>> looks like some scoping issues, but then why there are no problems with
>> lexical scoped $i, or @_ (which AFAIK is also lexical) ?

>
> @_ is most definitely a package variable.


hm.. I'm sure I've read something claiming that @_ in perl5 behave more as
lexical than as package.. but I think you're right. And it's too hard to
feel the difference in this case... I think, if that function will make a
reference to @_ and store it somewhere, it would break next invocation the
same way as described. Looks like function internal variables tend to use
the same "addresses" on next invocation, if only they can..
("hm.."x2; I tested it now . \@_ remains the same on several
invocations, but when I pushed \@_ to package array @temp, forcing perl to
change the \@_ on next invocation, regex still works correcly, as before..)

> The distinction is not with lexical vs. local. If you change "our" to
> "my", but keep the declarations out of the sub, you'll see the same
> difference.


I tested this too. for ($cnt,$match) it's correct. for $i - no. It should
be "our". I think that's because perl's "for" behaves slightly different
based on how variable with same name as "for"'s ..er.. iterator declared
in outer scope: as package or as lexical. Package var will be localized in
loop, but if there is lexical $i in scope, then "for $i (...)" works as
"for my $i (...)" does. It's only my assumption.. am I right?

> I also believe you are mistaken about there being no problems with $i.
> In fact, its behavior can also be described as it having a different
> value inside the regex and outside. This means that in effect you are
> doing "index( $_[1], $1)" both times through the loop, though the regex
> is first matched against $_[0] and then against $_[1].


yeah, thank you. I used badly chosen tests and didn't notice a difference.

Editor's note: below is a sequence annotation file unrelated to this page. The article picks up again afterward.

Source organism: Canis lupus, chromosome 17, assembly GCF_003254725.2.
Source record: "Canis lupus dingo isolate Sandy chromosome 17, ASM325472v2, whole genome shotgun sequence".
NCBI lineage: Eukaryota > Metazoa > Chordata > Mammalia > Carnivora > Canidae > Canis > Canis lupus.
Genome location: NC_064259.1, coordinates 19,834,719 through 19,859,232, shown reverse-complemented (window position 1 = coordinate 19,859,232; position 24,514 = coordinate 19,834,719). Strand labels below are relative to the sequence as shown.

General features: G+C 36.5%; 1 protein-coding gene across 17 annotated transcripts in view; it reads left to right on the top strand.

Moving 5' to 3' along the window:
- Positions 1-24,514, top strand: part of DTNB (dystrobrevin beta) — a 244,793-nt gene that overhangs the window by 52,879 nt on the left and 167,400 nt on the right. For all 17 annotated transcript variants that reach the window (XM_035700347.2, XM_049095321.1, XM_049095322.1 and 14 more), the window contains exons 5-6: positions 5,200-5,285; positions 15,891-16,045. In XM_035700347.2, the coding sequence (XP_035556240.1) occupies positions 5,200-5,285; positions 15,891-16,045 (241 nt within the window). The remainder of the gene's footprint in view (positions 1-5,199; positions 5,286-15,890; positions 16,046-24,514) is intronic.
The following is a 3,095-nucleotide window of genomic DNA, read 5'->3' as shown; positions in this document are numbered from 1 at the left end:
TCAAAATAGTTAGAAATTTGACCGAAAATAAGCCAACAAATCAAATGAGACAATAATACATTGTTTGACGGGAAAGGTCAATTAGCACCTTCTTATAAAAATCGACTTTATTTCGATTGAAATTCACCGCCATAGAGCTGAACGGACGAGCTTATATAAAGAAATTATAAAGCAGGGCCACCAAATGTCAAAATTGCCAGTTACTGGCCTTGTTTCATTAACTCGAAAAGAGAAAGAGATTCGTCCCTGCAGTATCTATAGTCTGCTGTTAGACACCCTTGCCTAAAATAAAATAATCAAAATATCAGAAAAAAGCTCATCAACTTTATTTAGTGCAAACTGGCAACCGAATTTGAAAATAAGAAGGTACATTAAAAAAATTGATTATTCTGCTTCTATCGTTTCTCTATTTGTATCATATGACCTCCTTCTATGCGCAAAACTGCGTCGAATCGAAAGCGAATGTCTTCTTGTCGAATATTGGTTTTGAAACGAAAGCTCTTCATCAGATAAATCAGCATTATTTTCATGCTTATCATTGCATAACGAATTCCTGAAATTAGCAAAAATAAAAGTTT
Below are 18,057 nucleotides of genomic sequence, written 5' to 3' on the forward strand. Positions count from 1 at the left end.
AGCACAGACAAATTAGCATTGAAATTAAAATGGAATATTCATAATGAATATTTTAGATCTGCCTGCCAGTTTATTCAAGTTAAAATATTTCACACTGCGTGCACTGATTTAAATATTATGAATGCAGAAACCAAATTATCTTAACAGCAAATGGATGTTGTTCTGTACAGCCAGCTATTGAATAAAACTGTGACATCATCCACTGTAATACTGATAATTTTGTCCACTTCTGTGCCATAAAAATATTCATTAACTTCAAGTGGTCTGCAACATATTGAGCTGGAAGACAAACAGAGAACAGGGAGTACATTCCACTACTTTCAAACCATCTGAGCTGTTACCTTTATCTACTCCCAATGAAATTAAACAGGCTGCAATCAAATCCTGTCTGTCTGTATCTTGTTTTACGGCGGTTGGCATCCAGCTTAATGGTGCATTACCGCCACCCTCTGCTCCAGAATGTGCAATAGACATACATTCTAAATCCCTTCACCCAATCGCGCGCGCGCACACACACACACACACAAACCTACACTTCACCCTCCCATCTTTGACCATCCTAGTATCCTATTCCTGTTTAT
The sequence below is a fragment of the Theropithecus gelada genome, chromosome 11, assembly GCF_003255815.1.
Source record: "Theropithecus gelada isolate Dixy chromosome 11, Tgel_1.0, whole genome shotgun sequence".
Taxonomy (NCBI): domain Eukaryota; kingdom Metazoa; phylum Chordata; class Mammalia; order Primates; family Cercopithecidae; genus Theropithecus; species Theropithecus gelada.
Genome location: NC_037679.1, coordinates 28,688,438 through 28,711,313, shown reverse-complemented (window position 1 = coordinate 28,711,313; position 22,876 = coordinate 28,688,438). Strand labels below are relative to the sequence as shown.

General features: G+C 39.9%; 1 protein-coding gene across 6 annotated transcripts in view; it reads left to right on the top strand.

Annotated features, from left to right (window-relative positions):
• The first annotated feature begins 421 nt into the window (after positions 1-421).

> Check this by removing "my" in front of "$i" and adding "$i" to the list
> of "our" variables outside the loop. You will find that the match count
> changes from 64 to 56 in the second case, which, I think, is correct.
> (You are counting how many substrings of each string are also substrings
> of the other, right?)


right.

> On a more general note, why are you doing this? As far as I can see,
> there is no advantage in using the regex backtracking mechanism and
> (?{ ... }) against a more conventional method of calling Perl code.
> What you are really using it for is a mechanism to walk through
> all substrings of a string. That's somewhat neat, but not necessarily
> a speed gain. If the original Pascal program is anything like I imagine
> it to be, it will be hard to beat with a Perl program.


actually, it was my rewrite of another perl program, which made by my
friend from pascal program using "one-to-one" translation. It involved
many length(), substr(), eq, and nested loops, but he didn't ever used
index().
he send me his code and some another variants on other languages with
comparison chart:

Perl - 17.50s
O'Caml raw bytecode - 9.77s
O'Caml funcional bytecode - 9.55s
O'Caml funcional native - 1.68s
O'Caml raw native - 1.63s

his perl program was too lowlevel, and as my experience tells me,
"lowlevel" in perl's case means "slow". and ugly too. And I wonder if I
can use internal regex loop for memory saving (I didn't know how long are
lines he used to compare) and speed.. btw, I never used (?{}) before and
was curious. So you've seen what curiosity made to fox.

BTW, my rewrite took only 5.2s on former test.


> To do it in Perl, I wouldn't employ the regex engine at all. Instead
> I'd base it on a procedure to extract all non-empty substrings from
> a string. Ignoring the requirement for a maximal string length for
> simplicity, something like this would do:
>
> use constant DEBUG => 1;
>
> print ind_compare( "abcdefgh","abcdefgh" ), "\n\n";